Lenore Kandel: Beat poet whose 'The Love Book' fell victim to one of San Francisco's longest ever court cases
Friday 11 December 2009
Much like Leonora Carrington was to the Surrealist movement, the visionary poet and counter-culture activist Lenore Kandel was a peer and a participant, not a moll, muse or girlfriend. She helped to set the bar higher, bridged the Beat and hippie eras, was a presence in Kerouac's Big Sur and had a cameo in Kenneth Anger's film Invocation of My Demon Brother. Yet in spite of Kandel's influence and cause célèbre status, her poetry was lost for decades.
"Poetry is never compromise," she declared in the introduction to Word Alchemy (1967). "It is the manifestation/translation of a vision, an illumination, an experience..." She proved that with The Love Book (1966). It contained four poems and ran to eight pages. This "holy erotica" – one poem was called "To Fuck with Love" – was bound to get the goat of the moral majority. While followers of US literature and free speech pontificate about the obscenity trials of William Burroughs' Naked Lunch, Michael McClure's The Beard and Allen Ginsberg's Howl, Kandel's brush with San Francisco's city fathers has been unfairly sidelined.
In November 1966 police raided the City Lights Bookstore and the Psychedelic Shop. They impounded her book on the grounds that it "excited lewd thoughts". For the future governor of California, Ronald Reagan, running on a ticket about cleaning up society, Kandel's book was a stick with which to beat the Bay Area's burgeoning hippie scene. The bust led to one of the city's longest-running court cases, going on appeal to the California Supreme Court, which upheld the obscenity ruling. In The San Francisco Poetry Renaissance, 1955-1960 (1991) Warren French called it the city police's "last highly publicized case of attempted censorship". A federal court finally overturned the prosecution in 1974. The Love Book was lost until 2003.
Although Lenore Kandel was born in New York, within months her family moved to Los Angeles. Her father, Aben Kandel, was a novelist and scriptwriter with Hollywood eyes. About as good as it got was James Cagney and Ann Sheridan starring in the 1940 film of his 1936 novel City for Conquest, unless counting screenplays for I Was a Teenage Werewolf and Kid Monk Baroni, with Leonard Nomoy in the title role.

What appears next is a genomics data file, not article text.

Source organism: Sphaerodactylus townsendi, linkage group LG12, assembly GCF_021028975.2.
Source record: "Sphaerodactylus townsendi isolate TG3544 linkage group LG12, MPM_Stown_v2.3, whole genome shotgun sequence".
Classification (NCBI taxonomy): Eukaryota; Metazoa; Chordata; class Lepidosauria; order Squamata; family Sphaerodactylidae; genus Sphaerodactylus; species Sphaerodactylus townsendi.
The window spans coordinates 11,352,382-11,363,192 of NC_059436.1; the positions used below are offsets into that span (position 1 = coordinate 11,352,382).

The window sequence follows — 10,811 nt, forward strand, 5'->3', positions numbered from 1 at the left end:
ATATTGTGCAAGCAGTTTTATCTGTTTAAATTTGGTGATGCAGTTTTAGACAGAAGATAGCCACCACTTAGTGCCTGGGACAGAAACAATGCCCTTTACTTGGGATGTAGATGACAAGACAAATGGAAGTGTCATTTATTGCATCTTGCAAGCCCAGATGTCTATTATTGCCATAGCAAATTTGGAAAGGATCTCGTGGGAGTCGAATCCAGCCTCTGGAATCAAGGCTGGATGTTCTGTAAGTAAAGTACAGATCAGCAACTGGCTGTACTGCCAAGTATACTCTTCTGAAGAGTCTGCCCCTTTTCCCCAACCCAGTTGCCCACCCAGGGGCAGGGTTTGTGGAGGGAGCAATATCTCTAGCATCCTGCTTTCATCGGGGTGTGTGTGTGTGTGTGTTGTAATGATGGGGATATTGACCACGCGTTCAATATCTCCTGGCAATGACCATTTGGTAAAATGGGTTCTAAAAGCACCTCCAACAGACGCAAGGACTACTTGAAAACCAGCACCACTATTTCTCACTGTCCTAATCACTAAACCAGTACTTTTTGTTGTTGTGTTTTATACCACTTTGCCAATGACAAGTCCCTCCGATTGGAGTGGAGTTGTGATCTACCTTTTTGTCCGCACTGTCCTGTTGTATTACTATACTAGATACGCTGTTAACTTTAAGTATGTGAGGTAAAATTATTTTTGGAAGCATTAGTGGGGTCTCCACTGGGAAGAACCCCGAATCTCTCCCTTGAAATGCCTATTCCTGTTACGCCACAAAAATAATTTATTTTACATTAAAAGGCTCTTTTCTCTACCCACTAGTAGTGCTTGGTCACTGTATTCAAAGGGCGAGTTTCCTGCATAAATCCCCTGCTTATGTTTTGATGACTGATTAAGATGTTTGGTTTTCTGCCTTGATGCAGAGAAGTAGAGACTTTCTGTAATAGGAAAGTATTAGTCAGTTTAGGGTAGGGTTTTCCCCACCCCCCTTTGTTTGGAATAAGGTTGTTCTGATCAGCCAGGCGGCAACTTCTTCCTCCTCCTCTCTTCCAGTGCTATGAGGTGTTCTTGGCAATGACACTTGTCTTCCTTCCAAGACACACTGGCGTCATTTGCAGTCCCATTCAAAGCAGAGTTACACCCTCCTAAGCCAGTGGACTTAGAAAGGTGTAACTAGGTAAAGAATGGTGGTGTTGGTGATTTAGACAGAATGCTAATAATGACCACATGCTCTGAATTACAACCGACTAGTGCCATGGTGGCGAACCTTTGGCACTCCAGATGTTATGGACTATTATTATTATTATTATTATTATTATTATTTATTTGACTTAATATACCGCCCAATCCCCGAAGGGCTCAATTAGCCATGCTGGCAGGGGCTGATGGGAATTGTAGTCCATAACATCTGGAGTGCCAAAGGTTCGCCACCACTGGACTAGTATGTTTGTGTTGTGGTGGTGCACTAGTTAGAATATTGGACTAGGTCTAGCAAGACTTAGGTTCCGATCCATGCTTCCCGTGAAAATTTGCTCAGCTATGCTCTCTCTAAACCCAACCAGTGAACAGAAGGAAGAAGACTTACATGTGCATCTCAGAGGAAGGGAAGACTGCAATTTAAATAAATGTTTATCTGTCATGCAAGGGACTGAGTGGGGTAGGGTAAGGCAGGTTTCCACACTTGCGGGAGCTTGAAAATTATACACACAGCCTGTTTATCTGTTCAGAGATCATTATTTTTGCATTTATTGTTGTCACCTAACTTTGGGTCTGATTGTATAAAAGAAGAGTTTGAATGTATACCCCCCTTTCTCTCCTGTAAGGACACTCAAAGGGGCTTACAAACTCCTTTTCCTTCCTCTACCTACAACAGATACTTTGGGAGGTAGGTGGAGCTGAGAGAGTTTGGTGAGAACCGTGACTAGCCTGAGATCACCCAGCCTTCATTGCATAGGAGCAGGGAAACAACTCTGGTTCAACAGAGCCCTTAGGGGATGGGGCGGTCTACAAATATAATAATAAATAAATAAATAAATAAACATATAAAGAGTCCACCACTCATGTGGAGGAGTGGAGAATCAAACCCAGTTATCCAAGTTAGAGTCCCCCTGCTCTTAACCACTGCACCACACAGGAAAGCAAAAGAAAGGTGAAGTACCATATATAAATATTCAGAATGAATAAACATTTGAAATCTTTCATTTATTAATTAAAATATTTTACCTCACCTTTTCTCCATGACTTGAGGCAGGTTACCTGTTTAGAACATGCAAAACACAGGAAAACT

Aged 12, his daughter was reading about Buddhism and world religion – cardinal elements in her worldview and poetry. One early biography read like a parody of the "sin-steeped story of today's "beat" generation!" tagline for the exploitation movie Live Fast, Die Young. It included early employment as a belly dancer in Turkish cabaret, French teacher and model. Kandel, though, was also writing. An Exquisite Navel, A Passing Dragon and A Passing Dragon Seen Again all appeared in 1959. In 1960 she moved to San Francisco where she fell in with the poets Lew Welch and Gary Snyder.
In Brenda Knight's Women of the Beat Generation (1996), she recalled, "I'd been meaning to come to San Francisco, and I decided to come here for a weekend and I stayed. I met Lew and all the people in that whole trip and when Jack came into town, we all went to Big Sur."
Jack was Jack Kerouac, and in the Kerouac way of fictionalising friends, she became Romana Swartz in his novel Big Sur. He fictionalised her ethnicity but not her ample charms. She was "a big Rumanian monster beauty of some kind I mean with big purple eyes and very tall and big (but Mae West big) ... but also intelligent, well-read, writes poetry, is a Zen student, knows everything."
Kandel took part in poetry events, including reading at the University of California Poetry Conference in November 1964 – on a bill that included Robert Creeley, James Koller and its organiser, Charles Olson. Around 1966, she became involved with Haight-Ashbury's "community anarchist" group the Diggers. They organised free food, medical care, accommodation and free shindigs with music laid on by Jefferson Airplane, Big Brother & the Holding Company and the Grateful Dead. Kandel's activism included sourcing food, driving and Young Digger Poetry Readings. Just ahead of San Francisco's Summer of Love, she took part in the Great Human Be-In in Golden Gate Park, sharing the stage with Ginsberg, Timothy Leary, McClure and others. It was her 35th birthday. McClure later told the San Francisco Chronicle, "The entire crowd of 20,000 or 30,000 people sang 'Happy Birthday' to her."
Months later, her next book of poetry, Word Alchemy, appeared. Kandel's poetry was no-quarter explicit. "I kiss your shoulder and it reeks of lust/the lust of erotic angels fucking the stars" ("To Fuck with Love Phase III") is small beer. Yet her poetry was deeply resonant of her immersion in South Asian mysticism in which spirituality may take allegorical paths, including ones of eroticism and carnality, to divinity. Her "Small Prayer for Falling Angels" communicated an understanding of Hinduism's Goddess Kali that Westerners rarely have. "Kali-Ma, remember the giving of life as well as the giving of death... Kali-Ma, remember the desire is for enlightenment and not oblivion".
In 1970 she and her then-soulmate, the Digger and Hells Angel Bill "Sweet William" Fritsch, were involved in a serious motorcycle crash. Her spine wrecked, she was left permanently disabled. She withdrew, wrote but never published again. In 2005 her work appeared in German translation as Das Liebesbuch/Wortalchemie. A volume reprinting The Love Book and Word Alchemy with new, unpublished poems is long heralded.
Lenore Kandel, poet and counter-culture activist: born New York City 14 January 1932; died San Francisco 18 October 2009.
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